If you didn’t see the program yesterday, there is a clip of it on the BBC WEBSITE HERE. It featured TV favourite Nigel Havers who had a bad experience himself (quite ironic considering some of the characters he has played on the screen!). Sometimes it does need someone like him to add a little weight to an argument, in this case the argument that there should be stricter regulations surrounding letting agents. Nigel, if you are reading this, we agree with you!

The problem at the moment is that anyone can setup a letting agency with no prior training or qualifications. I was speaking with someone yesterday who has heard of one business selling letting starter kits over the internet for a small fee. So quite literally anybody could be setting up in your area! Apparently the renewal rate after the initial purchase is very low but it is the initial sales keep the money coming in and that particular business afloat. I’m yet to see one of these packs myself (perhaps you have one and could let us know if it was useful?) but without any proper training or support, what is the likelihood of that prospective agent surviving & doing the right thing?


I know we have waffled on about this before but Castle Estates are proud to be ARLA members. It isn’t just a fancy logo that can go in our window and it certainly cant be purchased by just anyone! Anyone who wants to become a member needs to pass examinations (been there, done that) to prove they have the knowledge and what it takes. Or let me put this in another way, your property could be worth a lot of £££’s, would you really want to trust someone to manage it who has no idea what they are doing?

There are 5 people in our office who have currently gone through the necessary training and 1 more studying at the moment. Although these aren’t compulsory in the eyes of the law, we prefer to show our clients we are prepared to do this so that they have faith in us as their agent.

Further Complaint

The other issue that the program highlighted was that of utility companies being very difficult to deal with. The main company named was Spark Energy and I’m not going to comment any further on this at the moment. If you are really interested, just read their reviews in Money Supermarket to make up your own mind.

We used to work with such companies after them making so many promises of great customer service and easy to use facilities but they all seem to fall down. We have had so many complaints from tenants that we now no longer use any specific company and let the tenants decide who they should use. We do still encounter problems, usually relating to specific suppliers, but thankfully nothing quite as bad as some of these reviews report!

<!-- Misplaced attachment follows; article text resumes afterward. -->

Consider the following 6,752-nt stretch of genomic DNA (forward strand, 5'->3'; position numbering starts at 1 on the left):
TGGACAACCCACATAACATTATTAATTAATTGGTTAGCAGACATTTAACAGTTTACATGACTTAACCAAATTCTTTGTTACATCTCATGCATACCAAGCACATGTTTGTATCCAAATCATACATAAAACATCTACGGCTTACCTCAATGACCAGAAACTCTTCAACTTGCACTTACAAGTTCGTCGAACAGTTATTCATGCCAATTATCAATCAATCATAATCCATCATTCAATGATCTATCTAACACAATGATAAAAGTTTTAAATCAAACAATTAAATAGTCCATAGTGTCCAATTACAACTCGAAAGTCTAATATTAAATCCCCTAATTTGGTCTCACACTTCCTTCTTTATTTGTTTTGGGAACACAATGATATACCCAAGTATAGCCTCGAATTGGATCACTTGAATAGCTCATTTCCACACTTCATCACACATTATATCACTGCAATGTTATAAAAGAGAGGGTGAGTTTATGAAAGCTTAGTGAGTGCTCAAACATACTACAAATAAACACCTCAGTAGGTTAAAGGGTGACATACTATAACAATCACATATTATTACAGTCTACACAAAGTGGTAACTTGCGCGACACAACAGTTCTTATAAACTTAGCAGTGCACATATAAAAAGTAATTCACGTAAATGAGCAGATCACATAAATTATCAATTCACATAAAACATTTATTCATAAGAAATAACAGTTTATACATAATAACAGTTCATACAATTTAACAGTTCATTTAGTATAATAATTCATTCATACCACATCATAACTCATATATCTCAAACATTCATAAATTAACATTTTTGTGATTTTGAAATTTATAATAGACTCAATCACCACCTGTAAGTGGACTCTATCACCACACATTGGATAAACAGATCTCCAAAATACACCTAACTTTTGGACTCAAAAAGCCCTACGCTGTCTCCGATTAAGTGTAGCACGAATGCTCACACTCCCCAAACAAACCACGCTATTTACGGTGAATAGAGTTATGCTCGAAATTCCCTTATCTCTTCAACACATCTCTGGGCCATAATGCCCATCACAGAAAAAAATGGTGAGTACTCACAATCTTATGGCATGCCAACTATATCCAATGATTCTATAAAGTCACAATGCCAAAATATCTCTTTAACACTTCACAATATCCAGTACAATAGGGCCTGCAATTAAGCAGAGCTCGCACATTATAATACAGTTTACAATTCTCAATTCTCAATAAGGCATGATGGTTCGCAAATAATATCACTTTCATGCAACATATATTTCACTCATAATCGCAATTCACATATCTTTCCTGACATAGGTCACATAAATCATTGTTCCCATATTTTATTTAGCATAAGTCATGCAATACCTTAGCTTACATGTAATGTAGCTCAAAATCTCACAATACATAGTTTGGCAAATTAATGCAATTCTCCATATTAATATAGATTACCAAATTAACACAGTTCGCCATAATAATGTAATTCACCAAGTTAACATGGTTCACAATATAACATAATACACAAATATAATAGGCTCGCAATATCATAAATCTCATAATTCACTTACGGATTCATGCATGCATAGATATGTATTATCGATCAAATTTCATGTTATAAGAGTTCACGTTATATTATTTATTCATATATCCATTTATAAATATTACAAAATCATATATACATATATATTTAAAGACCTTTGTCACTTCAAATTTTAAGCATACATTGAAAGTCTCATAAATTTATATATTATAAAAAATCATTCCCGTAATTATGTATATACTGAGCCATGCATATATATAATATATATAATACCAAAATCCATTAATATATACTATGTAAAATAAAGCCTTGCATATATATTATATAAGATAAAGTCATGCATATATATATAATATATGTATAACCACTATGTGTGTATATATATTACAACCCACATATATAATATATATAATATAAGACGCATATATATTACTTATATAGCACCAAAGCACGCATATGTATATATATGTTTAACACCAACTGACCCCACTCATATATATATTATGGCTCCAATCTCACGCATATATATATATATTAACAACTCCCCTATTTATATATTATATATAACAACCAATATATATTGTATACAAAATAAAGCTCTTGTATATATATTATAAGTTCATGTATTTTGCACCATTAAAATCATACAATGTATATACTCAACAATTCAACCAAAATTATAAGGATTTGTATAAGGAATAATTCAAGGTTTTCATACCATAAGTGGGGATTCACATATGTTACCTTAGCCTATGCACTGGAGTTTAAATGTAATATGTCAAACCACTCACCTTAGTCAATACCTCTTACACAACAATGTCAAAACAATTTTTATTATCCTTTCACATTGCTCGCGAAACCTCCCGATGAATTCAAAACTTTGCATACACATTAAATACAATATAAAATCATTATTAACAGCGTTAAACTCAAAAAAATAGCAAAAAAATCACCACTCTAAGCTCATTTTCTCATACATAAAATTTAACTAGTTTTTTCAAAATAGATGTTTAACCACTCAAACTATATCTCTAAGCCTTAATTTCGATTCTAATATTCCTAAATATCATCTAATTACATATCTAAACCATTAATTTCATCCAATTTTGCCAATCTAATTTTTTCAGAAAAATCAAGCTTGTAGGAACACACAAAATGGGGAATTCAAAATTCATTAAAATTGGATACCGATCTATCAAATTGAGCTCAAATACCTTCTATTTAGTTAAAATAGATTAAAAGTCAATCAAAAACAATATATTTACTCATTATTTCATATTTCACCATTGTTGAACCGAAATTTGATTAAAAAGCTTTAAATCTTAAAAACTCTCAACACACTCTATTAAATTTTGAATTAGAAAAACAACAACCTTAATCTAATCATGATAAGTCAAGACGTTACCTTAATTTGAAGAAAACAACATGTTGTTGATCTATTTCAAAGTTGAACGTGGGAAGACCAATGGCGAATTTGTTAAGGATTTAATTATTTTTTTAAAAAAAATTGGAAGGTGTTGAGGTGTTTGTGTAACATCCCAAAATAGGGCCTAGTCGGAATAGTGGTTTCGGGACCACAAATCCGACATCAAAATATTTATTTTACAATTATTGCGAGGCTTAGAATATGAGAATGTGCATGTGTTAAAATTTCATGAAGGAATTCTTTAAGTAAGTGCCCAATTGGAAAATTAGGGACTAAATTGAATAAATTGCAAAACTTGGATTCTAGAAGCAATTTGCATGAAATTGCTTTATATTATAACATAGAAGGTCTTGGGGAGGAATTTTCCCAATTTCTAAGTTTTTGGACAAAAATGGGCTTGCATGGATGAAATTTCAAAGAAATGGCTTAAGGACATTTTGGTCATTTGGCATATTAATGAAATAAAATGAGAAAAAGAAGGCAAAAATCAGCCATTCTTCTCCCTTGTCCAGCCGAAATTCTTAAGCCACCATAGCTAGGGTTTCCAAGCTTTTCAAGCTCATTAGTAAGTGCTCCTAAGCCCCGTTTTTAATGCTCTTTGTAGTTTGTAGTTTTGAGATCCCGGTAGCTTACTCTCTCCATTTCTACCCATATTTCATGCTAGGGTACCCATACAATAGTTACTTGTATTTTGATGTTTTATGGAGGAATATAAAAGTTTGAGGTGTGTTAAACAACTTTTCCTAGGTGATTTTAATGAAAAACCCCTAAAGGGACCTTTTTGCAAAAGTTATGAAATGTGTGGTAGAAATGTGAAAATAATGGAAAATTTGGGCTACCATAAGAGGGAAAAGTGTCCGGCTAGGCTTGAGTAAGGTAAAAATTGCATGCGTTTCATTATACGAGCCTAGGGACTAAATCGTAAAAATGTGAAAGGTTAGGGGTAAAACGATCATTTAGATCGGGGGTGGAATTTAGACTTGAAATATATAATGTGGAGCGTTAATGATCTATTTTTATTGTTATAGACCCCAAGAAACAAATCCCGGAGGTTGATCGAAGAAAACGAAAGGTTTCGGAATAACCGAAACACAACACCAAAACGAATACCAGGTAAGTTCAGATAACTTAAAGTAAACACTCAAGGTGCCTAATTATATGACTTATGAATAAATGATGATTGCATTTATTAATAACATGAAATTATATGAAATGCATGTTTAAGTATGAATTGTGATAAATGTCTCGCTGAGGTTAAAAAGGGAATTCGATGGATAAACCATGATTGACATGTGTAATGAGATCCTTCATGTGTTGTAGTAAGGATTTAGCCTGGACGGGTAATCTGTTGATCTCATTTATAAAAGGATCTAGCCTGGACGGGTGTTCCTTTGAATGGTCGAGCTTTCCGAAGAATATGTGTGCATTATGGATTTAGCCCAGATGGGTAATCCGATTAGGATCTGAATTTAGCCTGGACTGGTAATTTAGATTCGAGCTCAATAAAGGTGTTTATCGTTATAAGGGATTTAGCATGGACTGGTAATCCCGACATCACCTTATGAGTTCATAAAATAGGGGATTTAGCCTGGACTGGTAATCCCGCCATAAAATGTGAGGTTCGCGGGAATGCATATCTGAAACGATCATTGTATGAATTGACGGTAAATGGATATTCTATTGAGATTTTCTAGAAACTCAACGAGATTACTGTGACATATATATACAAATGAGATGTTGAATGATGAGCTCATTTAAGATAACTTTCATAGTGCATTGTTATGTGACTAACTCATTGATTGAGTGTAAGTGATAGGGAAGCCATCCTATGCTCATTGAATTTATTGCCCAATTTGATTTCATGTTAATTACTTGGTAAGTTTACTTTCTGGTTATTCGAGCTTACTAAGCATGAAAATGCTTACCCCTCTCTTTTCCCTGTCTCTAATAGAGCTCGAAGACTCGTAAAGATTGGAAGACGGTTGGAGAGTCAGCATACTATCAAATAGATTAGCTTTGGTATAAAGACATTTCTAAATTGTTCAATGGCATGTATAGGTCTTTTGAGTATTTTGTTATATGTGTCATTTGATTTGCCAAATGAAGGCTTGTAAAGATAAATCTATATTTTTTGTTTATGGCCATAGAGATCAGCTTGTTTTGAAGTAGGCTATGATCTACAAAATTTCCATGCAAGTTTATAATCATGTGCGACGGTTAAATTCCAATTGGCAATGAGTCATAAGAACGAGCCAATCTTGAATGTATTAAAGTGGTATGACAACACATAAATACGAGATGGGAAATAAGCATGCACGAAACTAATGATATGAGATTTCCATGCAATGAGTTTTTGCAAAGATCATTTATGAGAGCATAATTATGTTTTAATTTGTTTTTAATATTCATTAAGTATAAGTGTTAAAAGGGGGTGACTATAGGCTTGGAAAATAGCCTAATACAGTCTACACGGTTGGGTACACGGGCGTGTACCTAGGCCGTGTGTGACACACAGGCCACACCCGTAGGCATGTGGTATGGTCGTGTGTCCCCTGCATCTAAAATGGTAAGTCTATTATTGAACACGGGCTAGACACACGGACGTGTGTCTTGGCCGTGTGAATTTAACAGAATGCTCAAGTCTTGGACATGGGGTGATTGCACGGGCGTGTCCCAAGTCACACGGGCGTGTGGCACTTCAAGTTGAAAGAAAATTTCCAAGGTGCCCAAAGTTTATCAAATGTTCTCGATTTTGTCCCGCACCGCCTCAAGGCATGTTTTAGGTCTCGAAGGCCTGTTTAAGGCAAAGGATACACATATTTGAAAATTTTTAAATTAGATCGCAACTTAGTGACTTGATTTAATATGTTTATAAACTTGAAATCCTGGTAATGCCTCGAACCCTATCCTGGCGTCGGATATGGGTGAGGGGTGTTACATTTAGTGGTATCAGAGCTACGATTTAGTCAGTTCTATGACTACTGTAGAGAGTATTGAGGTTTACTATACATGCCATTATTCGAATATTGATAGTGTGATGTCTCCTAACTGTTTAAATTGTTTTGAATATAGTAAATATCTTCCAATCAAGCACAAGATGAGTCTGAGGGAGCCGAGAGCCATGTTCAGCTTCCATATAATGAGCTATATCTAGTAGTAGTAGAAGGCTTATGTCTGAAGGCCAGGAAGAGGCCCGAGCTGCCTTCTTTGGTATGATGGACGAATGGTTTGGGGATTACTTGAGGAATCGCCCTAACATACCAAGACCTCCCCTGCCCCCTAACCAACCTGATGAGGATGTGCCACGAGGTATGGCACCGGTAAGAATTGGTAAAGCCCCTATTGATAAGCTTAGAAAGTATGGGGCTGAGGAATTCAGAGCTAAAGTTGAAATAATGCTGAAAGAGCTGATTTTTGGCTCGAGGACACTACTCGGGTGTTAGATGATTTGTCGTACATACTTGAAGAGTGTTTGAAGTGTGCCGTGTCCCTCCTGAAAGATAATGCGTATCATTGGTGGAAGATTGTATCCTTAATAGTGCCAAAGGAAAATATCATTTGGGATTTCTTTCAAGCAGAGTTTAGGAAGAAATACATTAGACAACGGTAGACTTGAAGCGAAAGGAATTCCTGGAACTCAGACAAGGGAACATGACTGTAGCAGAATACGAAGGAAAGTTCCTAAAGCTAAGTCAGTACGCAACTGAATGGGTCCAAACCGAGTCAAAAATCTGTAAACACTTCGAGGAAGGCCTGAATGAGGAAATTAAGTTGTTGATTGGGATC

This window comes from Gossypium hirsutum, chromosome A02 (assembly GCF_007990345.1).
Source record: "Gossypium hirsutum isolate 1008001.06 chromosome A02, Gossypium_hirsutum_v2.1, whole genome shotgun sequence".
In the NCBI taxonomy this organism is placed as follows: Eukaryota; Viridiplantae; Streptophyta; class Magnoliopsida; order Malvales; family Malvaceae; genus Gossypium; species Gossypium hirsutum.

By Craig Smith

When the law was changed back in 2007 it meant that any deposit taken for an Assured Shorthold Tenancy needed to be protected. There were 3 schemes set up that could offer this service, each working in a slightly different way but all with the same goal in mind. (There are now 4 but more news on that later!)To ensure that tenants’ deposits are properly protected.

Each of the schemes have their own set of rules and terms & conditions but the law governs that the deposit should be protected within 30 days of receiving it. Each Landlord or agent tends to stick to one of the schemes, knowing that all of the deposits that they take are in one place which makes everything that little bit easier to deal with. Although there is no right or wrong answer, which scheme do you think is best?


Unfortunately, Castle Estates have never used My Deposits but there are a few of our tenant find Landlords that do use them. This is a ‘pay as you go’ service where any Landlord or agent has to pay a registration fee per deposit registered. The current prices for individual Landlords start from a £36 joining fee and £18-£24 per deposit, depending on the amount of the deposit.

Depending on the amount of deposits registered, this could turn out to be costly for a Landlord but the money can still be held by the Landlord themselves. My Deposits is what is known as an insured scheme where only the details of the deposit are registered.

Should any deposit deductions go to dispute and the adjudication service is used, they aim to resolve any disputes within 15 days which does seem very speedy.

The Dispute Service (TDS)

TDS is another insured scheme and offers a similar service to My Deposits. Castle Estates did use this scheme when the legislation first came in to place and continued to do so for around 3 years. It was only when the agent registration fees were hiked up, by around 400% in some cases, that the decision was made to switch to another.

Although we haven’t used this for 3 years since, they do now say that there is no joining or administration fees for Landlords. This is another insured scheme so the Landlord can keep hold of the money themselves, although if a dispute is raised the amount in dispute then needs to be paid over to them so they can pay it to the relevant party when a decision is made.

The Deposit Protection Service (DPS)

The DPS now offer an insured scheme, working in much a similar way to those above, running alongside their original custodial scheme. The custodial is basically what it says it is, any deposit monies registered are held physically by the DPS rather than sitting in the Landlords account. Currently, they are the only organisation who offer the custodial service.

This can put a lot of minds at rest, both for Landlords and tenants. There was one agency in our local area a few years ago who ceased trading for one reason or another and we had a number of their Landlords approach us who didn’t know where the deposit was. Some of the deposits were registered in an insured scheme and there is some protection offered but within a certain timescale. Some tenants didn’t realise what had happened until too late and ended up losing out.

As the DPS can hold the money themselves, should a Landlord (or tenant for that matter!) disappear without trace, the money is still held securely.

Your Choice!

So there we have it. There is no right or wrong answer as to which scheme a Landlord should use and everyone will have their own personal choice. The point is, each scheme has the same goal in mind; to protect the deposit that is held in line with the Housing Act 2004 legislation.